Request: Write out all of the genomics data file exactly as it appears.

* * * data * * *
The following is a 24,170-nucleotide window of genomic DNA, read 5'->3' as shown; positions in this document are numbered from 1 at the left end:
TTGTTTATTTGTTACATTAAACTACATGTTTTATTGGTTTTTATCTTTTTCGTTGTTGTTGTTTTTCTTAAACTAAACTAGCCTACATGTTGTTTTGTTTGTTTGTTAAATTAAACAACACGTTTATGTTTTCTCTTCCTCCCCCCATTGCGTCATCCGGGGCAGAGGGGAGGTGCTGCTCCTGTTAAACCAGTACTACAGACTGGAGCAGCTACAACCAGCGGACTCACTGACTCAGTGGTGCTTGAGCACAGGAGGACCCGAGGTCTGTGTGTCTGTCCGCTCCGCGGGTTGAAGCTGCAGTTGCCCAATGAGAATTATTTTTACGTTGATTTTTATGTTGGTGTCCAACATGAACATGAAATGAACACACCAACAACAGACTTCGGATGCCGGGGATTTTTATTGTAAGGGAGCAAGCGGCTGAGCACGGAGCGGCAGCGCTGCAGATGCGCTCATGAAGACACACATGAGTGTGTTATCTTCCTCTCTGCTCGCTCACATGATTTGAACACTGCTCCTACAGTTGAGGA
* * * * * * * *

The following is a 24,170-nucleotide window of genomic DNA, read 5'->3' as shown; positions in this document are numbered from 1 at the left end:
TTGTTTATTTGTTACATTAAACTACATGTTTTATTGGTTTTTATCTTTTTCGTTGTTGTTGTTTTTCTTAAACTAAACTAGCCTACATGTTGTTTTGTTTGTTTGTTAAATTAAACAACACGTTTATGTTTTCTCTTCCTCCCCCCATTGCGTCATCCGGGGCAGAGGGGAGGTGCTGCTCCTGTTAAACCAGTACTACAGACTGGAGCAGCTACAACCAGCGGACTCACTGACTCAGTGGTGCTTGAGCACAGGAGGACCCGAGGTCTGTGTGTCTGTCCGCTCCGCGGGTTGAAGCTGCAGTTGCCCAATGAGAATTATTTTTACGTTGATTTTTATGTTGGTGTCCAACATGAACATGAAATGAACACACCAACAACAGACTTCGGATGCCGGGGATTTTTATTGTAAGGGAGCAAGCGGCTGAGCACGGAGCGGCAGCGCTGCAGATGCGCTCATGAAGACACACATGAGTGTGTTATCTTCCTCTCTGCTCGCTCACATGATTTGAACACTGCTCCTACAGTTGAGGA